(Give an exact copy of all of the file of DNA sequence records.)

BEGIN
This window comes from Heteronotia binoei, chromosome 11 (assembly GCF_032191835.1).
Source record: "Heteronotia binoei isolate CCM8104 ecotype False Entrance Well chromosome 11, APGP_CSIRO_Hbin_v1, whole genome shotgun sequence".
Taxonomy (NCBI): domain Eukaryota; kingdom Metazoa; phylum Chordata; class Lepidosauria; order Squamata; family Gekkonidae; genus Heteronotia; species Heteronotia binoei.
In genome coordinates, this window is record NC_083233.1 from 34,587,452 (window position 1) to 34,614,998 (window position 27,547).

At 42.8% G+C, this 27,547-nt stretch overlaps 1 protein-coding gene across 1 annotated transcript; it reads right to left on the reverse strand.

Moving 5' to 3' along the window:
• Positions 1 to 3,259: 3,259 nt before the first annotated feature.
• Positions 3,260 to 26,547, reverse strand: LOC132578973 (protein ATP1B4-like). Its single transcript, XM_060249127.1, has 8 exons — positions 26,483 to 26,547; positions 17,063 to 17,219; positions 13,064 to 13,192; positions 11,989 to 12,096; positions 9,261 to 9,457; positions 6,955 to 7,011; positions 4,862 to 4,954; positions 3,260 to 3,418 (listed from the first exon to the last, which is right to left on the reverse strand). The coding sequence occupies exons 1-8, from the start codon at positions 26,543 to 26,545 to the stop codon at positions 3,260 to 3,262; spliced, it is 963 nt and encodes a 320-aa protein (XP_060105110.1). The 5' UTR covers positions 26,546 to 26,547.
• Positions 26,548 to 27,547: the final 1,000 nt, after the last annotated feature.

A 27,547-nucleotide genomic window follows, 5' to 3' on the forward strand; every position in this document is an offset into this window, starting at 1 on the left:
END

This window comes from Heteronotia binoei, chromosome 11 (assembly GCF_032191835.1).
Source record: "Heteronotia binoei isolate CCM8104 ecotype False Entrance Well chromosome 11, APGP_CSIRO_Hbin_v1, whole genome shotgun sequence".
Taxonomy (NCBI): domain Eukaryota; kingdom Metazoa; phylum Chordata; class Lepidosauria; order Squamata; family Gekkonidae; genus Heteronotia; species Heteronotia binoei.
In genome coordinates, this window is record NC_083233.1 from 34,587,452 (window position 1) to 34,614,998 (window position 27,547).

At 42.8% G+C, this 27,547-nt stretch overlaps 1 protein-coding gene across 1 annotated transcript; it reads right to left on the reverse strand.

Moving 5' to 3' along the window:
• Positions 1 to 3,259: 3,259 nt before the first annotated feature.
• Positions 3,260 to 26,547, reverse strand: LOC132578973 (protein ATP1B4-like). Its single transcript, XM_060249127.1, has 8 exons — positions 26,483 to 26,547; positions 17,063 to 17,219; positions 13,064 to 13,192; positions 11,989 to 12,096; positions 9,261 to 9,457; positions 6,955 to 7,011; positions 4,862 to 4,954; positions 3,260 to 3,418 (listed from the first exon to the last, which is right to left on the reverse strand). The coding sequence occupies exons 1-8, from the start codon at positions 26,543 to 26,545 to the stop codon at positions 3,260 to 3,262; spliced, it is 963 nt and encodes a 320-aa protein (XP_060105110.1). The 5' UTR covers positions 26,546 to 26,547.
• Positions 26,548 to 27,547: the final 1,000 nt, after the last annotated feature.

A 27,547-nucleotide genomic window follows, 5' to 3' on the forward strand; every position in this document is an offset into this window, starting at 1 on the left: